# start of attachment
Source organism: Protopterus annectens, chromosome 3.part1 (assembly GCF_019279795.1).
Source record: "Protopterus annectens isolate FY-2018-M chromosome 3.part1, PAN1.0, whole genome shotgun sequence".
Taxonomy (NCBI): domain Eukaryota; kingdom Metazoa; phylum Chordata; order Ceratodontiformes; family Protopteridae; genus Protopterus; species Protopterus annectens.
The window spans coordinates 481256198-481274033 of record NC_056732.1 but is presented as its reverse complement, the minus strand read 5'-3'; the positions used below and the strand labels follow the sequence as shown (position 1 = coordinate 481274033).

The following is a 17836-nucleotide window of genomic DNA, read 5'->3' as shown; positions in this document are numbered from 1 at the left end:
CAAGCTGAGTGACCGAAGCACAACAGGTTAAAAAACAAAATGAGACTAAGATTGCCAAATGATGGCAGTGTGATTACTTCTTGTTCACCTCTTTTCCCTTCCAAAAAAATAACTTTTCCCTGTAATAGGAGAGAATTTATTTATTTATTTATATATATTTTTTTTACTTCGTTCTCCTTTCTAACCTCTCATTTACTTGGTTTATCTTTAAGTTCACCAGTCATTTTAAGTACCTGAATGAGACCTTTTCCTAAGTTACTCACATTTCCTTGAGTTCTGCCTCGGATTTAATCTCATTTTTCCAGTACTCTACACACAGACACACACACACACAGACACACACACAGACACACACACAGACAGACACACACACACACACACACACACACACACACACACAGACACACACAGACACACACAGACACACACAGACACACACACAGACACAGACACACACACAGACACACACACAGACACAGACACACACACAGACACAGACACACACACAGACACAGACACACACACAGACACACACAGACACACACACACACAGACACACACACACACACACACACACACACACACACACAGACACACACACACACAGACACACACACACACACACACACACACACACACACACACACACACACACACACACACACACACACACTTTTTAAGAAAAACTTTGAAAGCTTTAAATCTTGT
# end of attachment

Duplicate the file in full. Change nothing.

Source organism: Protopterus annectens, chromosome 3.part1 (assembly GCF_019279795.1).
Source record: "Protopterus annectens isolate FY-2018-M chromosome 3.part1, PAN1.0, whole genome shotgun sequence".
Taxonomy (NCBI): domain Eukaryota; kingdom Metazoa; phylum Chordata; order Ceratodontiformes; family Protopteridae; genus Protopterus; species Protopterus annectens.
The window spans coordinates 481256198-481274033 of record NC_056732.1 but is presented as its reverse complement, the minus strand read 5'-3'; the positions used below and the strand labels follow the sequence as shown (position 1 = coordinate 481274033).

The following is a 17836-nucleotide window of genomic DNA, read 5'->3' as shown; positions in this document are numbered from 1 at the left end:
CAAGCTGAGTGACCGAAGCACAACAGGTTAAAAAACAAAATGAGACTAAGATTGCCAAATGATGGCAGTGTGATTACTTCTTGTTCACCTCTTTTCCCTTCCAAAAAAATAACTTTTCCCTGTAATAGGAGAGAATTTATTTATTTATTTATATATATTTTTTTTACTTCGTTCTCCTTTCTAACCTCTCATTTACTTGGTTTATCTTTAAGTTCACCAGTCATTTTAAGTACCTGAATGAGACCTTTTCCTAAGTTACTCACATTTCCTTGAGTTCTGCCTCGGATTTAATCTCATTTTTCCAGTACTCTACACACAGACACACACACACACAGACACACACACAGACACACACACAGACAGACACACACACACACACACACACACACACACACACACAGACACACACAGACACACACAGACACACACAGACACACACACAGACACAGACACACACACAGACACACACACAGACACAGACACACACACAGACACAGACACACACACAGACACAGACACACACACAGACACACACAGACACACACACACACAGACACACACACACACACACACACACACACACACACACAGACACACACACACACAGACACACACACACACACACACACACACACACACACACACACACACACACACACACACACACACACACTTTTTAAGAAAAACTTTGAAAGCTTTAAATCTTGT